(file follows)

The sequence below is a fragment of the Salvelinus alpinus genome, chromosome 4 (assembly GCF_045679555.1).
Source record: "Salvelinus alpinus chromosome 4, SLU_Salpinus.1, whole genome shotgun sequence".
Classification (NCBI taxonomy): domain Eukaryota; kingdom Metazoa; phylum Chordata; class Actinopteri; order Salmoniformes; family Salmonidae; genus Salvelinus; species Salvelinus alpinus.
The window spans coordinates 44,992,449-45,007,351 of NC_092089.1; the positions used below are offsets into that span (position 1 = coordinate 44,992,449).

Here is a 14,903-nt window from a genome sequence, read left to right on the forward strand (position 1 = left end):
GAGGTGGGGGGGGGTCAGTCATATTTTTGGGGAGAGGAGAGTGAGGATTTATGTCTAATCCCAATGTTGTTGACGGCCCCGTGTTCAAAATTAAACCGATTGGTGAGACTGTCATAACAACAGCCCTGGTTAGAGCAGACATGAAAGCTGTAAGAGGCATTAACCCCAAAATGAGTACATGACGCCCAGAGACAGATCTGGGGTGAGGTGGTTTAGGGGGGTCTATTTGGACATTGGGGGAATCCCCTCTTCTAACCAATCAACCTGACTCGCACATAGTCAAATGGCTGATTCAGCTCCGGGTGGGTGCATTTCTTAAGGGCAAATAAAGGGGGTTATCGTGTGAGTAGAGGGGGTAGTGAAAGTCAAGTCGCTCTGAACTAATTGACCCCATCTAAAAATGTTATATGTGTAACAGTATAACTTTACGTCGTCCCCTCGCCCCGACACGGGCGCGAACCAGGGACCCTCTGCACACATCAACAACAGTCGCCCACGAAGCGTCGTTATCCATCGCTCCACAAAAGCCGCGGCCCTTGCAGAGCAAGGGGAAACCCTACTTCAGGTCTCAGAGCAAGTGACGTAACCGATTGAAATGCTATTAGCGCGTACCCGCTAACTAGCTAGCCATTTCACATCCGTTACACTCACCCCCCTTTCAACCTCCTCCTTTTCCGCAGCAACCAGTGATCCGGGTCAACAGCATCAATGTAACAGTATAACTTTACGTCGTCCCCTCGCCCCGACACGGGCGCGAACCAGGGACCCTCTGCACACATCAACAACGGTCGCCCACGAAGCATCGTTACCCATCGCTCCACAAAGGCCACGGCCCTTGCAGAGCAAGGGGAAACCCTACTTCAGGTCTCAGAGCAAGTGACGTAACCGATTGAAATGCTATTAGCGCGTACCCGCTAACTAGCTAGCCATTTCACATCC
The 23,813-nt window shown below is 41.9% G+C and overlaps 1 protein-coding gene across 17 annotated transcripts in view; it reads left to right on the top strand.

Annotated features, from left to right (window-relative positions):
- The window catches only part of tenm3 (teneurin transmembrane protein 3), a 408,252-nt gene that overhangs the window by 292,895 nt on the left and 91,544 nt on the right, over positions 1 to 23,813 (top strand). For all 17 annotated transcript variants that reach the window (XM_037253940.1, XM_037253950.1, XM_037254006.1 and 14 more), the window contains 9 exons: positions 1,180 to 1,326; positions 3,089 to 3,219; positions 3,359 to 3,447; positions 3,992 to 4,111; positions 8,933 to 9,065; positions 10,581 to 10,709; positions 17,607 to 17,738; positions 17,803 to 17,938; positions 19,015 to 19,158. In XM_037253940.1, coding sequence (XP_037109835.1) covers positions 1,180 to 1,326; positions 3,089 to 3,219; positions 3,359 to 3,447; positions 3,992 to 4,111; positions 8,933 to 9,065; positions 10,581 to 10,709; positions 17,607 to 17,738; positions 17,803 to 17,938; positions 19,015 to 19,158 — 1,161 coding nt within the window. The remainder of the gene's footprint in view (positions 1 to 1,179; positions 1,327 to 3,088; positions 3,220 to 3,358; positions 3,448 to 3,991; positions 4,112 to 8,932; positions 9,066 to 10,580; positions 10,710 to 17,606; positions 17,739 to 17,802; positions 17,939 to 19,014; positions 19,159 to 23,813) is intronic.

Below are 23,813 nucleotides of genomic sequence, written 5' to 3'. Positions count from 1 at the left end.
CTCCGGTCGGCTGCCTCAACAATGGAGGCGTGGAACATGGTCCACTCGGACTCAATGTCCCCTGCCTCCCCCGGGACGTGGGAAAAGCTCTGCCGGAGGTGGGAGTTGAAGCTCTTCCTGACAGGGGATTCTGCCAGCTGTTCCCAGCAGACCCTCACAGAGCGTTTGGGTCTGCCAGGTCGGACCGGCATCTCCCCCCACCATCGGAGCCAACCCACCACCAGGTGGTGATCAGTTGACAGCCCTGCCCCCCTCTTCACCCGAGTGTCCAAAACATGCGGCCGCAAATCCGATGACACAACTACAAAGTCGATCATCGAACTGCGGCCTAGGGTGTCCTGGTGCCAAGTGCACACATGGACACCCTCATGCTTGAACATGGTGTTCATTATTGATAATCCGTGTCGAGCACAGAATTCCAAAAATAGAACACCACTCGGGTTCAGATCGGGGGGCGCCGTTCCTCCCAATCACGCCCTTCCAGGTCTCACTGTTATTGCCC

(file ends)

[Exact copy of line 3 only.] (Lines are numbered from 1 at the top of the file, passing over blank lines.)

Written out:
Classification (NCBI taxonomy): domain Eukaryota; kingdom Metazoa; phylum Chordata; class Actinopteri; order Salmoniformes; family Salmonidae; genus Salvelinus; species Salvelinus alpinus.